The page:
A pride of lion with tiny cubs is quite irresistible. We found this one after failing to find a cheetah, not a bad consolation prize. There were five adult females and ten cubs. (It was dusk, which is why my photos are not great. )
One mother seemed to be nursing four cubs, three of whom are visible below. (The photo appears to show a lioness with a extremely long and flexible body, but actually there are two lionesses in this photo, not one!)Once everyone was fed and rested, playtime. The adults tolerate a fair amount from the cubs, but there are limits:
Some pretend stalking:
while the adults started to think about the upcoming night’s hunt:
First priority, nightcare. They led the cubs off into the trees where they were to hide for the duration of the hunt.
Obediently, off they went.
Then the mothers went hunting, and we followed. My guide was an old enough Maasai warrior that he told me he had himself killed a lion as a rite of passage at the age of fifteen. (This tradition was made illegal about 25 years ago). He seemed to think like a lion, and was amazingly good at predicting where they would go next, so at times we went ahead of them, in pitch darkness, and lo and behold they would materialize alongside a few seconds later. They had several abortive semi-serious chases, then took off, out of our field of view, but the noises we heard made it abundantly clear they had been successful, and we found three of them on their kill, a warthog:
The one on the right held down the neck for about five minutes, till she was sure the warthog had given up the fight, but meanwhile the others were feeding already, even though their meal was clearly still alive.
By the time all three were feasting, the hyenas had gathered in the shadows, and at one point they got too close to the lions, who the chased them off.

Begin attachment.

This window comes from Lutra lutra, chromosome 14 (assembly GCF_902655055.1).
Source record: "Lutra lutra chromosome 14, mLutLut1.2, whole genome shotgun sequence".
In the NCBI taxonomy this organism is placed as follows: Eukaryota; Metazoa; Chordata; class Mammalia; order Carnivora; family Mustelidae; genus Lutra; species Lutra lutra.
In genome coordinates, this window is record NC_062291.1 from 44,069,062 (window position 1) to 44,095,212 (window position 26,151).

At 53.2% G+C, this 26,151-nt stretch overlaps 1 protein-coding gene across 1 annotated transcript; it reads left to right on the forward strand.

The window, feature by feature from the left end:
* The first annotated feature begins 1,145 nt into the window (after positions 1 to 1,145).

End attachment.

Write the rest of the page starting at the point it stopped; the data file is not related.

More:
We watched for about 45 minutes, and then two of them left, and returned a while later with the older cubs, who promptly dug in. (I’ve just upgraded my site to allow me to post videos: do let me know if it doesn’t work.)
Lemeria then found his way back to camp in the dead blackness, and it was 9.30pm by the time we pulled into camp. I hadn’t even noticed I was hungry too.
* My updated version of the title quote in full is “It is better to be a lion for a day than to be a warthog for the whole of your life.”
Appendix: My visit was spent at a camp called Saruni Wild on the Mara North Conservancy, not in the Maasai Mara National Park itself. The conservancies are less visited, and they are trying a new model of conservation that gives leases to private lodge operators, who offer direct benefits to the local communities, and accommodate their traditional semi-nomadic pastoral way of life. So far they seem to be having some success, with lion populations very healthy, and certainly they are a much less crowded way to visit the area and see the wildlife: I never had more than one other vehicle there during my stay, and most of the time it was just us. Read more here about this conservation model: